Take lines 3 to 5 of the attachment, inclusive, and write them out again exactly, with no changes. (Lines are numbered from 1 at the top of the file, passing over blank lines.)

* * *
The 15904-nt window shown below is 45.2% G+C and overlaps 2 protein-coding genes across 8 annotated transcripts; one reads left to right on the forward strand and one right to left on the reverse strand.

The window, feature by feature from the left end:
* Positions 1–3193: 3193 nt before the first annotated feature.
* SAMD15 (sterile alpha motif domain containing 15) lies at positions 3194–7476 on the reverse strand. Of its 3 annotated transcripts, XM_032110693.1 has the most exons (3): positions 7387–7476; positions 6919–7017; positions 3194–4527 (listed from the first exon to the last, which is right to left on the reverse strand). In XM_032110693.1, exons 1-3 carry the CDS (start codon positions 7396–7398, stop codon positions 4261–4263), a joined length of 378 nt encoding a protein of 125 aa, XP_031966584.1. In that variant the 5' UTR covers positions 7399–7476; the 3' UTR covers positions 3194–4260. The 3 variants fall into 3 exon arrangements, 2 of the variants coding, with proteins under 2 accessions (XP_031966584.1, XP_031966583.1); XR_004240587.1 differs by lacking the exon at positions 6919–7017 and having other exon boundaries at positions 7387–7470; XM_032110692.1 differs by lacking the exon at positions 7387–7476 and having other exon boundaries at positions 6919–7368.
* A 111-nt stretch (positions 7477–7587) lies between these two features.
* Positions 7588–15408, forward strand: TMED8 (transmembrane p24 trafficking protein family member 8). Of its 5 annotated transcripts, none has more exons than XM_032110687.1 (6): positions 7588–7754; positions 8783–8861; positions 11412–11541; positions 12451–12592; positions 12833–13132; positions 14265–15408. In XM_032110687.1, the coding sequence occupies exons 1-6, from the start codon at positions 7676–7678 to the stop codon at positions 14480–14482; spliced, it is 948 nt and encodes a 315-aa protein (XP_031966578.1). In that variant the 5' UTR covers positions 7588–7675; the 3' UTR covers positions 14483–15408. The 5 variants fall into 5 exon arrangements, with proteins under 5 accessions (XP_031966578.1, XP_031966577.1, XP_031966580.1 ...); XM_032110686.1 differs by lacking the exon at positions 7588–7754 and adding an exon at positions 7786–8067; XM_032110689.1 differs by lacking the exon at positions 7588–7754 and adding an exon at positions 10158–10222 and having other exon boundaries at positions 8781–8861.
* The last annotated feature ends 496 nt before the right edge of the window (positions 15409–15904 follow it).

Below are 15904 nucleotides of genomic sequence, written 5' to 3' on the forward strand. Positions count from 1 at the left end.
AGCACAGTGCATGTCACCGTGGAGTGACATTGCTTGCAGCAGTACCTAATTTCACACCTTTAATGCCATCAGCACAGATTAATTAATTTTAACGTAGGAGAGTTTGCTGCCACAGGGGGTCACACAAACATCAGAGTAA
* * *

* Positions 1–3193: 3193 nt before the first annotated feature.
* SAMD15 (sterile alpha motif domain containing 15) lies at positions 3194–7476 on the reverse strand. Of its 3 annotated transcripts, XM_032110693.1 has the most exons (3): positions 7387–7476; positions 6919–7017; positions 3194–4527 (listed from the first exon to the last, which is right to left on the reverse strand). In XM_032110693.1, exons 1-3 carry the CDS (start codon positions 7396–7398, stop codon positions 4261–4263), a joined length of 378 nt encoding a protein of 125 aa, XP_031966584.1. In that variant the 5' UTR covers positions 7399–7476; the 3' UTR covers positions 3194–4260. The 3 variants fall into 3 exon arrangements, 2 of the variants coding, with proteins under 2 accessions (XP_031966584.1, XP_031966583.1); XR_004240587.1 differs by lacking the exon at positions 6919–7017 and having other exon boundaries at positions 7387–7470; XM_032110692.1 differs by lacking the exon at positions 7387–7476 and having other exon boundaries at positions 6919–7368.
* A 111-nt stretch (positions 7477–7587) lies between these two features.